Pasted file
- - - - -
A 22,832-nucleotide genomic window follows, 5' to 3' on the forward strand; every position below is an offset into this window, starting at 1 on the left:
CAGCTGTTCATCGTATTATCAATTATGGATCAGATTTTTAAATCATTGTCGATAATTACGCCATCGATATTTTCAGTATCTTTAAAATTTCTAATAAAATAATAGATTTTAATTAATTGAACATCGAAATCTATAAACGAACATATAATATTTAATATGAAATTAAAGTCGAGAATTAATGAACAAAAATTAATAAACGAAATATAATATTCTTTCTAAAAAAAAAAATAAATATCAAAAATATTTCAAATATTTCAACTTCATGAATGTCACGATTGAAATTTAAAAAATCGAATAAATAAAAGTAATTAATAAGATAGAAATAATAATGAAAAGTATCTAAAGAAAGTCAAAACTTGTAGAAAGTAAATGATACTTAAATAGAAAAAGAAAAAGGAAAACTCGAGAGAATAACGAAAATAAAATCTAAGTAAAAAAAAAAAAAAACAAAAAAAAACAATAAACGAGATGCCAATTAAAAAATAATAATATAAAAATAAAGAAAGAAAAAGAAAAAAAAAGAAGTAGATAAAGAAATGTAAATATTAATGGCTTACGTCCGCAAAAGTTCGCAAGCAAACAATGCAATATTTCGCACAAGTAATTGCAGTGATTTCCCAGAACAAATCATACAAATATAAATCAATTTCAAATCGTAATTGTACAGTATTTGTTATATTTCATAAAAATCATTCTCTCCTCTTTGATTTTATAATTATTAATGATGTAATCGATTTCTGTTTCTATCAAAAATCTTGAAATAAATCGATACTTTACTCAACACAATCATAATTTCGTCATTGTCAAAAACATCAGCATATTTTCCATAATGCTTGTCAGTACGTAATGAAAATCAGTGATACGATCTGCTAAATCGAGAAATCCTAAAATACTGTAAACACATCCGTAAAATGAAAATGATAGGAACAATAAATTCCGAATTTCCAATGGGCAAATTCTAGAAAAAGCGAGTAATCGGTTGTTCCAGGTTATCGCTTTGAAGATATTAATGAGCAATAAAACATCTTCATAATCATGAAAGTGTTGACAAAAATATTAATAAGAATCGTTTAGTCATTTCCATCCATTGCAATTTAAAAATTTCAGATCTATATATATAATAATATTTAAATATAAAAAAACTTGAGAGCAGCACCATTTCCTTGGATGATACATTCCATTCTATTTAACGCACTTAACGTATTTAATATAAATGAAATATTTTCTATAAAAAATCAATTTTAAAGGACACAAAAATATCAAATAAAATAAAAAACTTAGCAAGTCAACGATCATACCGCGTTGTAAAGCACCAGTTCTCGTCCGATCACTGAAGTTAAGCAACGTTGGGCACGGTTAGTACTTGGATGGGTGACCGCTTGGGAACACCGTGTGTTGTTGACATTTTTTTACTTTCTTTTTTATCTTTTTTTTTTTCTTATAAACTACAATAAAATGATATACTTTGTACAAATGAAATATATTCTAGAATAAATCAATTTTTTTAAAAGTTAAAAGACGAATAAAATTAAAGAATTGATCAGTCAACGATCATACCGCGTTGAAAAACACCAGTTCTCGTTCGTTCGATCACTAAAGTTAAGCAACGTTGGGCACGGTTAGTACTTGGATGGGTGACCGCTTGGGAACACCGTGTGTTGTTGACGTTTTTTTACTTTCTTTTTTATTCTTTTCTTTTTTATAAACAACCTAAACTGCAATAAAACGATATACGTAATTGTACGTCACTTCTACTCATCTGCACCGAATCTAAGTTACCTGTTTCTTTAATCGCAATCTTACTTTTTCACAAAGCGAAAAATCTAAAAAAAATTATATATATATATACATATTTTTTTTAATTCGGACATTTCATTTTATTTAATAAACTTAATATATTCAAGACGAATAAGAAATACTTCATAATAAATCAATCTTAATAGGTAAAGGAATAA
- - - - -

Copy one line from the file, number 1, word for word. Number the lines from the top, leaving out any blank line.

A 22,832-nucleotide genomic window follows, 5' to 3' on the forward strand; every position below is an offset into this window, starting at 1 on the left: